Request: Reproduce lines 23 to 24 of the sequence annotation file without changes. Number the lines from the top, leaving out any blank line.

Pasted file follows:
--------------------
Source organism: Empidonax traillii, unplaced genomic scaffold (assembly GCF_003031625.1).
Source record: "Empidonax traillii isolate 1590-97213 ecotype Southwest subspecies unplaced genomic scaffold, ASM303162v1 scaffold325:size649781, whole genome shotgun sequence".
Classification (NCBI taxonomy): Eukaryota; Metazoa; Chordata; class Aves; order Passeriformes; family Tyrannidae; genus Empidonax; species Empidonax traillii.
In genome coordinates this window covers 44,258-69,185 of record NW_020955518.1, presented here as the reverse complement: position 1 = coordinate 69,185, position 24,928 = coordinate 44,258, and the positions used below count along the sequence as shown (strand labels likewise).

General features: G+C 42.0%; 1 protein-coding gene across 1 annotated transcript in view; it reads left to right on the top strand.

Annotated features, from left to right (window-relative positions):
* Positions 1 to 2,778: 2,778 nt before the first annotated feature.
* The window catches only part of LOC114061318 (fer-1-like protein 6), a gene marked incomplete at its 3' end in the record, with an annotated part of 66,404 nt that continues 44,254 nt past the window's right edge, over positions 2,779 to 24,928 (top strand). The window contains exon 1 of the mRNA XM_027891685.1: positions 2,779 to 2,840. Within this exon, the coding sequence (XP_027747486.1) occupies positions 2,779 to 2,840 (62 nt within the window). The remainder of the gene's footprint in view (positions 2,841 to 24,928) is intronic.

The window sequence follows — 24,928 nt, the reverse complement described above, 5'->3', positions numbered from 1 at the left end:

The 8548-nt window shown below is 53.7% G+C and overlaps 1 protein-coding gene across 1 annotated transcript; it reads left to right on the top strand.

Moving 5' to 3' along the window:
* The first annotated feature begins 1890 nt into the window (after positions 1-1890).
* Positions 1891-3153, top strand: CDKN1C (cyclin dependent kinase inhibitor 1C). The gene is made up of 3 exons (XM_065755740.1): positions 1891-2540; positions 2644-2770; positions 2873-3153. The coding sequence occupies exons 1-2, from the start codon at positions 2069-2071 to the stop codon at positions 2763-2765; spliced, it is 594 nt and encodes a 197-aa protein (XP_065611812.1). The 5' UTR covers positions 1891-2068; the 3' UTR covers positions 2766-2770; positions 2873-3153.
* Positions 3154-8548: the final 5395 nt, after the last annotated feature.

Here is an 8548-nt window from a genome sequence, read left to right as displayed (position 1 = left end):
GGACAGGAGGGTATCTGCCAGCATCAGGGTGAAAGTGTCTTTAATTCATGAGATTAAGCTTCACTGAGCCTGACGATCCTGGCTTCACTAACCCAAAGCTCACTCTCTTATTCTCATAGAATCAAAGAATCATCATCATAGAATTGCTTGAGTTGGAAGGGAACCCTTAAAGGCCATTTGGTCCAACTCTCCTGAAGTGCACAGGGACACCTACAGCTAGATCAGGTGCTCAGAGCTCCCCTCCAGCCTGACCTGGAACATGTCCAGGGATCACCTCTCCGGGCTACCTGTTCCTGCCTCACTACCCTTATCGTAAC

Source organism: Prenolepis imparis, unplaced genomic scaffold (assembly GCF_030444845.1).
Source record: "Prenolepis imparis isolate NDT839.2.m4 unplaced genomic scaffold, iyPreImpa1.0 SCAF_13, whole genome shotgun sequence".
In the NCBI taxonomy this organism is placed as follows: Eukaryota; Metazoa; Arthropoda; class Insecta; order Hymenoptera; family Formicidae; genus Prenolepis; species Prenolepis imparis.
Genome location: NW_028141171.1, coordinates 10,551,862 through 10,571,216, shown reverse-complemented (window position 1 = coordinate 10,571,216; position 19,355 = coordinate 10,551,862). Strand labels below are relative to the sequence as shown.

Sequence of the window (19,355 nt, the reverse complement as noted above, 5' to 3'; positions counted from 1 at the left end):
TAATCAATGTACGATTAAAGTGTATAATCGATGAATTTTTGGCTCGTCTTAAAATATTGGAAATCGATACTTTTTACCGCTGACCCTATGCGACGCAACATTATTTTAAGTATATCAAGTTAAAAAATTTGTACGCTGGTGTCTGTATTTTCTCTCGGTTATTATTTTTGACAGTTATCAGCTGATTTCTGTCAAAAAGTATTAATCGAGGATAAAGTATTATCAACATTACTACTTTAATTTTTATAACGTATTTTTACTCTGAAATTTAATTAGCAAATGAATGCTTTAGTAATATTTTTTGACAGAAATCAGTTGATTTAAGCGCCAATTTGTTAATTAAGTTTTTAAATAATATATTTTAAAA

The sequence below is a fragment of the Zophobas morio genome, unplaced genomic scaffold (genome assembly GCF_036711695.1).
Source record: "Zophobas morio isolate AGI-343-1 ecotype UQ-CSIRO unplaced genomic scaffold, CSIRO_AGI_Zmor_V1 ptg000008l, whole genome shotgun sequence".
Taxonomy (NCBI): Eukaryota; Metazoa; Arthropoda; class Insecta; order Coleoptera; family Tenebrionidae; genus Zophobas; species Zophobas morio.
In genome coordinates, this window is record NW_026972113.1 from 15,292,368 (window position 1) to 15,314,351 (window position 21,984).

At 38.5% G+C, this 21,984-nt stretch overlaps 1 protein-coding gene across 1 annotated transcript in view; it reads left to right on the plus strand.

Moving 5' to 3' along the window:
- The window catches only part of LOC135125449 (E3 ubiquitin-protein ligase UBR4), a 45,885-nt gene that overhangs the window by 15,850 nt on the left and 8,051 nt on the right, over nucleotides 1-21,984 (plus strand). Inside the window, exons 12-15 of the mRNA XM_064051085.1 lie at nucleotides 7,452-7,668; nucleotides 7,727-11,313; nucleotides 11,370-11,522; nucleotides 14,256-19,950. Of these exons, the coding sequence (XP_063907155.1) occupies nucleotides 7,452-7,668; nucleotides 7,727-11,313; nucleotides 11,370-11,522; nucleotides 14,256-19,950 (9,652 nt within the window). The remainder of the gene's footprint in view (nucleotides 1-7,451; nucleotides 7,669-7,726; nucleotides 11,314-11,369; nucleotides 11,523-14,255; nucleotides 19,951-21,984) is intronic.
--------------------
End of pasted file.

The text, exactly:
The sequence below is a fragment of the Zophobas morio genome, unplaced genomic scaffold (genome assembly GCF_036711695.1).
Source record: "Zophobas morio isolate AGI-343-1 ecotype UQ-CSIRO unplaced genomic scaffold, CSIRO_AGI_Zmor_V1 ptg000008l, whole genome shotgun sequence".